AUSTIN, Texas — A photo taken this weekend at a pro-law enforcement rally in Austin is getting a lot of attention online for including a number of people holding up white supremacist hand signs.  

But the organizer of the event says that’s not the full story, saying he didn't know that the three men in the photo were affiliated with the Proud Boys, or that they were holding up white supremacist hand signs when the photo was taken.

47-year-old Luis Rodriguez organized the rally, and is the president and co-founder of a group called Wind Therapy Freedom Riders, which hosted the event.

He started the group about a year and a half ago as a social riding club for motorcyclists, but it also supports social issues including ending teen bullying, promoting motorcycle safety, and supporting law enforcement and the military.

On Sunday the group held a pro-police event at Austin City Hall.

“The event itself was to let people know that we are backing the blue, that we are looking for candidates that voters can get behind that also believe in the same thing, same values that we believe in which is public safety, you know backing our police officers, refunding our police officers," said Rodriguez.

But a photo from the event quickly gained attention online, garnering plenty of criticism and condemnation.

It includes Wind Therapy Freedom Riders, officers with the Austin Police Department, two city council candidates, several political posters, and in the corner, three men affiliated with the Proud Boys holding up what the Anti-Defamation League defines as a white supremacist hand sign.

The Southern Poverty Law Center defines the Proud Boys as a hate group.

Rodriguez says he wasn’t familiar with the group or the hand sign until after the photo was taken, and that those three people are not affiliated with the Wind Therapy Freedom Riders.

“I personally spoke to them and told them that is not to be tolerated we have zero tolerance for things like that. That is not what we stand for, it's not in our values and our core beliefs. We are here to back our law enforcement, back our military, protect our kids," said Rodriguez.

The Austin Police Department said on Twitter that it is looking into the incident. According to the department’s general orders, uniformed officers are not allowed to appear in photos endorsing or supporting any political or social campaigns without permission from the chief.

Rodriguez hopes the officers won’t be punished for appearing in the photo.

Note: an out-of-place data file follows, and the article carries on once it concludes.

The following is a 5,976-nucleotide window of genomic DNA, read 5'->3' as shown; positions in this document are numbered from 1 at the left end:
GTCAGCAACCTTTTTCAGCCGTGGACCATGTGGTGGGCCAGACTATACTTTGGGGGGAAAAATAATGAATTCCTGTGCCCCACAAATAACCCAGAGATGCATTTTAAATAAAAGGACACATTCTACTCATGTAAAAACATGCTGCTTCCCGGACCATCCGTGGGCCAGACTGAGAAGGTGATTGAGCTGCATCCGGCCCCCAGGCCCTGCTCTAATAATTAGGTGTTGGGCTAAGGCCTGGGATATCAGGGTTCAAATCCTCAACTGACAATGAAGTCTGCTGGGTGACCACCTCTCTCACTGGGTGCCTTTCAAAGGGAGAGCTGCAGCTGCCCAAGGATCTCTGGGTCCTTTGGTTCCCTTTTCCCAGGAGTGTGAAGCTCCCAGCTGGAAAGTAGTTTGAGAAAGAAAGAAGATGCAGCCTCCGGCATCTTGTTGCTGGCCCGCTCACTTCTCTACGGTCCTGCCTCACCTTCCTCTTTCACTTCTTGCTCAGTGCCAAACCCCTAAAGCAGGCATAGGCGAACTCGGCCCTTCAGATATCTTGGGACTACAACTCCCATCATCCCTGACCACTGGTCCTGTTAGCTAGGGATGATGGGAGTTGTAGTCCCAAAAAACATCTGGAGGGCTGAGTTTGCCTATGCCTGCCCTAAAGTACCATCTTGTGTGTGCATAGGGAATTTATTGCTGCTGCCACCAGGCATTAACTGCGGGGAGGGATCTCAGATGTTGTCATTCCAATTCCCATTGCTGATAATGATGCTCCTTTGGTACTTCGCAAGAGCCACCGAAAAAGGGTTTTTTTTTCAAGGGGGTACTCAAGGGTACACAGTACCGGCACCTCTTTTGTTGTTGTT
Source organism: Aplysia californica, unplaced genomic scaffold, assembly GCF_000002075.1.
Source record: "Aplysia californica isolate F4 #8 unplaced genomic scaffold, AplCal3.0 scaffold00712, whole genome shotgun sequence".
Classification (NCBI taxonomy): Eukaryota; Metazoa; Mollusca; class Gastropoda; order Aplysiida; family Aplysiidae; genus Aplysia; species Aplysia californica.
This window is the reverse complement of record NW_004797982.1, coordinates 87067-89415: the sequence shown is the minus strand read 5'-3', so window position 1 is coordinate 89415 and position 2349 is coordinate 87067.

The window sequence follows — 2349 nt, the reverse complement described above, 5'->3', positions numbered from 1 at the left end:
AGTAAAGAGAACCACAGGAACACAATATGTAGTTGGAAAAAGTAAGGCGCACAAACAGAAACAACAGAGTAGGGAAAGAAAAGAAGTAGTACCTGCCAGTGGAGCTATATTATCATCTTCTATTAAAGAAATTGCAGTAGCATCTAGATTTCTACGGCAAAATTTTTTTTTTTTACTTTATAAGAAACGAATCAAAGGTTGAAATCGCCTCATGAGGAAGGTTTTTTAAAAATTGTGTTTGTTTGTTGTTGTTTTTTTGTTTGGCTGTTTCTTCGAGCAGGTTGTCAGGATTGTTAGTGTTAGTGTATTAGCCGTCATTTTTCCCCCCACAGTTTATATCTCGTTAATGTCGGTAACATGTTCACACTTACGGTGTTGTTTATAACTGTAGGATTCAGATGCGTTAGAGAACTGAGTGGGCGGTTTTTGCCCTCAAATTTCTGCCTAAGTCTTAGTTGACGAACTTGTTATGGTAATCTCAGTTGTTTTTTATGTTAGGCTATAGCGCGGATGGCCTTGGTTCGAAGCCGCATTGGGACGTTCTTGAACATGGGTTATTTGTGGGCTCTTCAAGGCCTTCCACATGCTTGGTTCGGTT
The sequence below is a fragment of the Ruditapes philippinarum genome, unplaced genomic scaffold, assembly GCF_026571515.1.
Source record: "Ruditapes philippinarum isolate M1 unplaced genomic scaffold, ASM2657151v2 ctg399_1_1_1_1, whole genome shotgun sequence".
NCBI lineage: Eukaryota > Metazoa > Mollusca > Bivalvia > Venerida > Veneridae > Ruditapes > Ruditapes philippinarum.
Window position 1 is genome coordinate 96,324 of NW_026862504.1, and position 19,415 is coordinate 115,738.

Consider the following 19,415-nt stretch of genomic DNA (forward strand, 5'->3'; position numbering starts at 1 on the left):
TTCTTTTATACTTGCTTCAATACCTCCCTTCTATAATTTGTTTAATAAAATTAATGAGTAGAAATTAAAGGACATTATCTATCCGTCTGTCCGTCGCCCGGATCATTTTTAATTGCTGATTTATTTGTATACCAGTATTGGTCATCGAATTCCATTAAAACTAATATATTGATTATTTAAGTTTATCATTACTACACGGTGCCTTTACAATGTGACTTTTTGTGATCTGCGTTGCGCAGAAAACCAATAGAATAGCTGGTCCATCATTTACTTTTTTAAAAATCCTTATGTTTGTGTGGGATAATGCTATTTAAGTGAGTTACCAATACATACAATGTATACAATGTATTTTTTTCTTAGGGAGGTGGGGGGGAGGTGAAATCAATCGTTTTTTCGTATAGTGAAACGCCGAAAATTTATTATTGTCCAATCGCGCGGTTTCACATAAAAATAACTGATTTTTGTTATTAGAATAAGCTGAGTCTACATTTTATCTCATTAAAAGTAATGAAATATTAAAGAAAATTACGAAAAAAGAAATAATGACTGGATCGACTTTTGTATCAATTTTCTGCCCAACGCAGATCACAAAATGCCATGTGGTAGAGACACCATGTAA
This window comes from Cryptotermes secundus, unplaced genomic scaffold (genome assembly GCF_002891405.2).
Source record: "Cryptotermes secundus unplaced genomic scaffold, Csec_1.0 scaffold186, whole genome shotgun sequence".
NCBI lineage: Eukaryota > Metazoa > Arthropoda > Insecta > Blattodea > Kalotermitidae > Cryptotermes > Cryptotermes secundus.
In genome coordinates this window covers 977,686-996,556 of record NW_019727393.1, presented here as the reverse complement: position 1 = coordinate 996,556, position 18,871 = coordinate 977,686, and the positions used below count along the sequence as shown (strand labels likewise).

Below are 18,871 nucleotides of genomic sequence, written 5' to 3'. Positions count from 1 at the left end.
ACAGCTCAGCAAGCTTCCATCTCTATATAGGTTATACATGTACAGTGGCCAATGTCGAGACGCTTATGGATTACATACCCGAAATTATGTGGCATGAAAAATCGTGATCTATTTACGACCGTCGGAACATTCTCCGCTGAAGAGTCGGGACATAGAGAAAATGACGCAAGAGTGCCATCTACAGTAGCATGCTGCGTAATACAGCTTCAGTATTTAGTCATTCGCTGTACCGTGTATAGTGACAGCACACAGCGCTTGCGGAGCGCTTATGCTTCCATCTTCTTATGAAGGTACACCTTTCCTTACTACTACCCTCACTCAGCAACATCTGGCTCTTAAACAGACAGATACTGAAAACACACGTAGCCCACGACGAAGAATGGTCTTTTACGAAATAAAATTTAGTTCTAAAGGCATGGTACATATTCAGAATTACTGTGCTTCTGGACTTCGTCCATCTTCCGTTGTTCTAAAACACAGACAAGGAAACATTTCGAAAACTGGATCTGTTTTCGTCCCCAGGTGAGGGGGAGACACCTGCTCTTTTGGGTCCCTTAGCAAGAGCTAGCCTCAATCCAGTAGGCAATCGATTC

“I will completely take the blame for that, for not knowing who the Proud Boys were, and that's fine, blame me, but the one people that you can't blame are the officers," said Rodriguez. "If we see groups that counter our interest or they're not of our same values and beliefs we will make sure that they know that they're not welcome or invited to our events.”

Of the two city council candidates who appeared in the photo, only one responded to our request for comment.

Louis Herrin is running for the Austin City Council District 4 seat and says he does not support the Proud Boys and was only at the event to support law enforcement and the Wind Therapy Freedom Riders. Mackenzie Kelly, the other candidate, did not return our request for comment.

The Austin Police Department released a statement on the issue, saying, "On Sunday, November 1, APD officers were working to provide a safe environment for a peaceful protest coordinated by the Texas Police Spouses Association and Wind Therapy Freedom Riders. At the end of the event, several officers, who we are working to identify, were asked to take a photo with participants which is not an uncommon request from the community.

We are aware of the concerns raised by this photograph and have launched an Internal Affairs investigation to determine any potential violations. APD policies 801.6 and 972.4.1 address endorsements and political activity. We have specific guidelines, and all officers should be aware of these policies. As a reminder, we are sending a training bulletin to all APD officers and employees, to help remind them of our department policy.

APD is committed to fair, impartial and equitable treatment of all people. We do not justify or condone political activities in uniform. Given the politically charged climate we will be advising officers to exercise additional caution when engaging with the public to ensure the uniform isn't used – either directly or inadvertently – to imply support or opposition of a particular perspective."